Voting Rights Act (Great Events from History: North American Series)
Article abstract: Prohibition of the denial of voting rights on the basis of race or color also protects language minorities.
Summary of Event
In 1863, President Abraham Lincoln signed the Emancipation Proclamation, which announced an end to slavery. After the Civil War, Congress passed the Reconstruction Act of 1867, which had an immediate impact on the national political body through the election of African Americans by the newly freed citizens. In 1870, the states ratified the Fifteenth Amendment to the United States Constitution, prohibiting the denial of voting rights on the basis of race, color, or previous conditions of servitude. Two enforcement acts, called the Ku Klux Klan Acts or Force Acts, were passed in 1870 and 1871 to give federal authorities extensive powers to enforce the Fourteenth and Fifteenth Amendments, respectively.
African American legislators were elected in every Southern state. In South Carolina, where African Americans were in the majority, the majority of legislators were African Americans. At the national level, twenty African Americans served in the House of Representatives and three served in the Senate between 1869 and 1899.
This brief experiment in participatory democracy was quickly aborted, however. State legislatures had the authority to determine the criteria governing the boundaries of voting districts and the qualifications required for citizens to vote....
(The entire section is 1340 words.)
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Voting Rights Act of 1965 (West's Encyclopedia of American Law)
The Voting Rights Act of 1965 (42 U.S.C.A. § 1973 et seq.) prohibits the states and their political subdivisions from imposing voting qualifications or prerequisites to voting, or standards, practices, or procedures that deny or curtail the right of a U.S. citizen to vote because of race, color, or membership in a language minority group. A product of the CIVIL RIGHTS MOVEMENT of the 1960s, the Voting Rights Act has proven to be an effective, but controversial, piece of legislation. The act was extended in 1970 and again in 1982, when its provisions were renewed for an additional twenty-five years.
In the early 1960s very few African Americans in the South were allowed to vote. Southern states used literacy tests and physical and economic coercion to prevent African Americans from registering to vote. The state legal system supported these practices, leaving African Americans and other minority groups with few options to challenge voting discrimination. CIVIL RIGHTS leaders organized public protests and voter registration drives, but met intense resistance from local authorities.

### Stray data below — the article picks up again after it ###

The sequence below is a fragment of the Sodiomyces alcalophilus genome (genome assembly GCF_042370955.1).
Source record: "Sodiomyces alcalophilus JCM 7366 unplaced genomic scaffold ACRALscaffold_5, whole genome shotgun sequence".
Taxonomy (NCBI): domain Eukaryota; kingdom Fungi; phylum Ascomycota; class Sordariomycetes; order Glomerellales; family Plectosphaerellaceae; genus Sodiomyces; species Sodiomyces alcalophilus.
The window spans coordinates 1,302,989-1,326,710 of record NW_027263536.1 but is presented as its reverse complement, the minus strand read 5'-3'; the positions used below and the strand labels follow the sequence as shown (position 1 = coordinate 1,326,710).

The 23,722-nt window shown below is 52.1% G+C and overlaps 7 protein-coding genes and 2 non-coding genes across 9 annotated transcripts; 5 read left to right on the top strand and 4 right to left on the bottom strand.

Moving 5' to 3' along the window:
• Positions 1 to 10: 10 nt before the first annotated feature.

A 1965 march to Selma, Alabama, by Dr. MARTIN LUTHER KING JR. and other civil rights supporters to demand voting rights led to police violence and the murder of several marchers. The Selma violence galvanized voting rights supporters
(The entire section is 933 words.)
Voting Rights Act of 1965 (Major Acts of Congress)
William D. Araiza
Excerpt from the Voting Rights Act of 1965
Section 2: No voting qualification or prerequisite to voting, or ... procedure shall be imposed ... to deny or abridge the right of any citizen of the United States to vote on account of race or color.
Section 5: Whenever a [covered] State ... shall enact ... any voting qualification ... differ ent from that in force ... on November 1, 1964, such State ... may institute an action ... for a declaratory judgment that such qualification ... does not have the purpose and will not have the effect of...denying or abridging the right to vote on account of race or color ... Provided ... that such qualification ... may be enforced ... if [it] has been submitted ... to the Attorney General and the Attorney General has not interposed an objection within sixty days.
The Voting Rights Act of 1965 (VRA) (P. L. 89-110, 79 Stat. 437) was designed to protect and ensure the right to vote that is guaranteed by the Fifteenth Amendment to the United States Constitution. The Fifteenth Amendment, which prohibited racial discrimination in voting, was enacted in the immediate post-Civil War period. Yet as late as the early 1960s the country witnessed systematic efforts to deny the right to vote to racial and ethnic minorities, especially blacks in the South. Southern politicians attempted to prevent blacks from voting by using a variety of devices, including literacy and good character tests that were easily manipulated by poll officials. As a result, blacks participated in voting and political activity in very low numbers in the areas where such devices were employed. The VRA was designed to eliminate the use of these devices as a means of preventing blacks from exercising their right to vote.
FEATURES OF THE ACT
The most important provisions of the VRA are contained in sections 2 and 5. Section 2 prohibits states from establishing voting qualifications or standards in a way that results in a denial of the right to vote on account of race. Section 5 requires states and other jurisdictions with a history of race discrimination in voting to obtain the approval of the United States Department of Justice before changing any law with regard to voting. This provision has become known as the "preclearance" provision because it requires states to obtain the clearance of the Justice Department before changing its voting laws.